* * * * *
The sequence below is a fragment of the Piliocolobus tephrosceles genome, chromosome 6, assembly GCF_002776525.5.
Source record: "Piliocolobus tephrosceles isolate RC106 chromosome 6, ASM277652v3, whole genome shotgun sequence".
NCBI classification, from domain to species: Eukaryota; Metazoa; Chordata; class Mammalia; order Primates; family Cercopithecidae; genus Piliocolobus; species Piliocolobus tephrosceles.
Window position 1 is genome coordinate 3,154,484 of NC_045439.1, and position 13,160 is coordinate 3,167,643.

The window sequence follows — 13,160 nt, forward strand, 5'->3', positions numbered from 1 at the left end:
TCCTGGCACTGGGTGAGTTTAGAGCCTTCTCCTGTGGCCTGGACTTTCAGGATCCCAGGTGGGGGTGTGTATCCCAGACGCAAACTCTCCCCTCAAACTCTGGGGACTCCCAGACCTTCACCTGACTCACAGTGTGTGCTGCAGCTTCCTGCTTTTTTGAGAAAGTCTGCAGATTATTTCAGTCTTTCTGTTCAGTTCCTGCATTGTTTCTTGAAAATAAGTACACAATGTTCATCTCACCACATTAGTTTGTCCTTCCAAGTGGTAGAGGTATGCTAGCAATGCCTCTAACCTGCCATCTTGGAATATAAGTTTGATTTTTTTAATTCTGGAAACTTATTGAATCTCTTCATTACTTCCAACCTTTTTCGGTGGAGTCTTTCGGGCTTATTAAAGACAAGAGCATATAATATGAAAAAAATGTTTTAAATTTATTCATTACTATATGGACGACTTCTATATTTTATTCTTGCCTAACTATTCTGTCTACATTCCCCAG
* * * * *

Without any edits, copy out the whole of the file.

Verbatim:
The sequence below is a fragment of the Piliocolobus tephrosceles genome, chromosome 6, assembly GCF_002776525.5.
Source record: "Piliocolobus tephrosceles isolate RC106 chromosome 6, ASM277652v3, whole genome shotgun sequence".
NCBI classification, from domain to species: Eukaryota; Metazoa; Chordata; class Mammalia; order Primates; family Cercopithecidae; genus Piliocolobus; species Piliocolobus tephrosceles.
Window position 1 is genome coordinate 3,154,484 of NC_045439.1, and position 13,160 is coordinate 3,167,643.

The window sequence follows — 13,160 nt, forward strand, 5'->3', positions numbered from 1 at the left end:
TCCTGGCACTGGGTGAGTTTAGAGCCTTCTCCTGTGGCCTGGACTTTCAGGATCCCAGGTGGGGGTGTGTATCCCAGACGCAAACTCTCCCCTCAAACTCTGGGGACTCCCAGACCTTCACCTGACTCACAGTGTGTGCTGCAGCTTCCTGCTTTTTTGAGAAAGTCTGCAGATTATTTCAGTCTTTCTGTTCAGTTCCTGCATTGTTTCTTGAAAATAAGTACACAATGTTCATCTCACCACATTAGTTTGTCCTTCCAAGTGGTAGAGGTATGCTAGCAATGCCTCTAACCTGCCATCTTGGAATATAAGTTTGATTTTTTTAATTCTGGAAACTTATTGAATCTCTTCATTACTTCCAACCTTTTTCGGTGGAGTCTTTCGGGCTTATTAAAGACAAGAGCATATAATATGAAAAAAATGTTTTAAATTTATTCATTACTATATGGACGACTTCTATATTTTATTCTTGCCTAACTATTCTGTCTACATTCCCCAG